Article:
Bkeeters were awful, too.
The next morntn' BUI took a bucket
and went to the nearest farmhouse to
get some milk. We . went along, Just
' to keep 'Ira company.
Tou can have all ye want If ye'll de
. your own mllkin', sonny, " aea tha farm
er, as ha led him into a stall where
stood ft aand-lookin brladle cow. .
BUI sea, "Whoa, bossy," ftoothln'-llka, .
.1 w v.if 11. y-in'fjt-iMir.xarfi'w. 1
WB START ON OVR yOTAQB." "
That afternoon we started ea ' our
Toyage" as X called It la the logbook
I kept every day. I was selected to keep
the diary 'cause Z was the moa truth
fuL All the folks la town, pretty near,
came out to jrell after us that we'd be
back in ft day. But me 'a' Pate fe' BUI '
knew better ."'
; More'n half the dogs In town foUered
us out, but only one stayed on. Pete
named him "Pretty," because he waa ae
ugly. One ear bung down and the other
stuck straight up la the air. He bad a
sort of sorry look, as though1 he wished
be wasn't llvinV as be limped along on ,
his three good legs.
' We kept goln' oa 'a' oa until It got a
lltUS dark. '.-., .
- "I'm gettln' hungry, ses Bin; Tpose
wa stop an' light ore 'a' eat some
thing." , - c .v ' ' :
- We'd no more'n got' settled when a ,
farmer cam up sad said he gueaeed we'd -better
move on. as he'd had enough of '
gypsies and other tramps who'd been
caenpln' en bis land. Bo we "moved on"
en' we moved on a ooople o' times, to. '
It seemed aU the farmers In tha neigh
borhood bad the mean bablt of eomin'
out with shotguns and tnvltuV us to git. '
We "got" svary time. "
If Jfete an' Bill would av only kep'
r. 1 couia uv nanuiea mem rvrmnre
rlaht. but they'd always tat mad 'n'
kuoll it all.
At last, though,' we got a place, an'
started In to get supper. Pete got a can
o' baked beana and dumped them on the '
fire course, without our seem' Mm.
We'd all got around the fire, when there .
came an awful explusi'e, . and baked '
' an then set down. ' . .', t . .'
" We got a good dlstonoe from the door
and watched. ,.4 :,
' la about three seeonda we saw BUI
; come amashln' -through tha roof and
' flyln' through the air Ilka a rocket His
bucket follered close behind. '
, Me 'a' Pete laughed ao much we could
n't help ourselves, when Bill pitched
. Into us. Jt took as more'n half in:
hour to pacify him. . . .
Sorry' I ain't got time to tell more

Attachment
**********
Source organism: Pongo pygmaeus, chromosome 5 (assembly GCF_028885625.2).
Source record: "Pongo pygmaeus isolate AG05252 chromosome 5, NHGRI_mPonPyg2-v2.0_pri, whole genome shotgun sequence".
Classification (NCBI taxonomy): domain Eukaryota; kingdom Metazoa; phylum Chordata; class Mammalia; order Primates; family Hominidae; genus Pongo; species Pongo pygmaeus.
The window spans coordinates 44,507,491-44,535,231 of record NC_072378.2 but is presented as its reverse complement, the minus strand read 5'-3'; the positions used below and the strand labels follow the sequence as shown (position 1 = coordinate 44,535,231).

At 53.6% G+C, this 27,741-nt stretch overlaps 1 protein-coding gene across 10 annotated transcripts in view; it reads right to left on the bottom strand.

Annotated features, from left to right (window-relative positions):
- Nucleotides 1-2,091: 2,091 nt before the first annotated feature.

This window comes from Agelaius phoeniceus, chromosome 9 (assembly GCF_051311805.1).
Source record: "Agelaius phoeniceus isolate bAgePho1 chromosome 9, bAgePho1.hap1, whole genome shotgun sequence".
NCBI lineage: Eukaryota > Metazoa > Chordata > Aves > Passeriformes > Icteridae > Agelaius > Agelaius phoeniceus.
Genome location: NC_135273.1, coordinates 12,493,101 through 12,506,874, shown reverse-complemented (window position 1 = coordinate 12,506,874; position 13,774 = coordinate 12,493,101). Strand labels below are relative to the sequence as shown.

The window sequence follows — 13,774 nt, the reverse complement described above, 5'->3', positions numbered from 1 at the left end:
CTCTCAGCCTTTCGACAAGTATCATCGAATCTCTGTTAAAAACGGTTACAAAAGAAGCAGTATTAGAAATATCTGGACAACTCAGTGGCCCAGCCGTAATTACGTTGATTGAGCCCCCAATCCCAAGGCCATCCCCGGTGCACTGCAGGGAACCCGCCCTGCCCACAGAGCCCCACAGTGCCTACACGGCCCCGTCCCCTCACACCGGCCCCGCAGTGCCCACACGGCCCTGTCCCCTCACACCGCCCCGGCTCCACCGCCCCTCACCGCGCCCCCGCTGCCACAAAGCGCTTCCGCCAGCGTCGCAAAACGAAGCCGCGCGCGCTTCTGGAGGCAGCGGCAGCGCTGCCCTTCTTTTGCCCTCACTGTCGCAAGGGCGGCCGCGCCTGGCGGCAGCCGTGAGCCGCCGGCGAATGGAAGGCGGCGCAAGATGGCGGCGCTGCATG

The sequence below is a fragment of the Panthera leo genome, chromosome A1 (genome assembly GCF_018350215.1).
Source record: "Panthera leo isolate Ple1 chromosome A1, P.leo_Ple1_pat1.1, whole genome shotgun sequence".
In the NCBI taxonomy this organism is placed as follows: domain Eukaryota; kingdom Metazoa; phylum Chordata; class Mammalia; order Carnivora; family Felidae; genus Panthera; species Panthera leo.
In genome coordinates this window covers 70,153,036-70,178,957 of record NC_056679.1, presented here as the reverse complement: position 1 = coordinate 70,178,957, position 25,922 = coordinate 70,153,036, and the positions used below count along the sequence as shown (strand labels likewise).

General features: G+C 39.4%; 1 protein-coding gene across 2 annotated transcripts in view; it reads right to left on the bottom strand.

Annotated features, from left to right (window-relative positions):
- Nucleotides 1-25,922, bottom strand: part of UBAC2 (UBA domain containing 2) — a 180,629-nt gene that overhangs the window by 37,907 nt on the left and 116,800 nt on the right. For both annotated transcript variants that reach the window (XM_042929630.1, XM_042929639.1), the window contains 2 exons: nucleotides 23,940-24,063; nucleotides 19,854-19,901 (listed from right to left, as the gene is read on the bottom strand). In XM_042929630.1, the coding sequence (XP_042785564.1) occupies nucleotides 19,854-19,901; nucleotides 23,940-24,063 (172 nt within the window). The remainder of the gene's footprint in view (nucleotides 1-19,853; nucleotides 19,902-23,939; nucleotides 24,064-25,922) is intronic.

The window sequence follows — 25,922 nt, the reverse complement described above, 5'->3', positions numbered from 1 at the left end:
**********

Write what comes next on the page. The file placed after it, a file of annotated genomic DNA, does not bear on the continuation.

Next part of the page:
about the trip. Maybe I can soma time
' again. - ,
But them first twenty-four hoursof
the "voyage" waa dreadful. . , ;
FOR determining the person who Is
to be "It,", or tha aide which Is
to have tha Drat: Inning of a
game, a great many . countlng-out
rhymes are used, some of which are .
aa followa: S ... 1
. ' ' ' . - f .v ,
x Ana, mana, mona, mlkej '
Barcelona, bona, strike, '
Care, ware, frow, frack;
liallico, baillco, wa, wu. wackf
Thla, too, haa manr variations; "Bar
eelona' becomes "tuscatona," etc Una
form enda Inf 4 . . "
Uuldy, guldy, boo. out goes you, V .
Ana. mana, dlperjr Dick; ,
t)ello. dollo. lHmlnlrk; " '
', llltcha. pit eh a, domlnltolia, . ,
Hon. pon. tush.
In aome dlstricta the third line la given
aa. "Houtcha, poutcha. doralnoutclm." '
and In othera, . "iiotcha, pnicha," etc
"Tush" may also become "tua" or '
HAI was asleep.' There was no
doubt about that. But one may
have ft great many ad ventures
while one la asleep, and eertaliUy one
couldn't have anything moire arrange
oocur than what happened to Hal whUe
' be was la Dreamland, t
. It was this way. ' Hal had dropped off
Into alumbar too near the edge of tha
bayplla, The funny thing about It was
' that hs didn't awake when he aUd down
.to the bottom. The fact that his feet
were where his head should have been
may have been responsible for the ad
, ventures that followed.: - '
:' la any event. Hal suddenly found
himself In Topsy-Turvy: Land. And a
funny place It was, too. '
First of an., he was surrounded by a
t 1 group of boys, an of whom were stand-'
- Ing on , their- heads. Hal . looked at
' them a trifle enviously, for although
he could turn handsprings and walk a
- little upon his hands, these chape bad
. htm beaten by a mile. ; It looked as
: though they would never stand upon
' their feet.. "...
V say, why do you walk on your
hands so muohT" inquired HaL
One of the boys slowly came to bis
, feet. "Because It's the proper way to
walk. None of us can stand long oa our
' feet without growing tired, Where do
,' you' come fromfT"
Hal grinned. "Where people walk the
. right way," he observed. ; ,
. "The right wayl" retorted the 'other,
hotly s "I'd have you know that our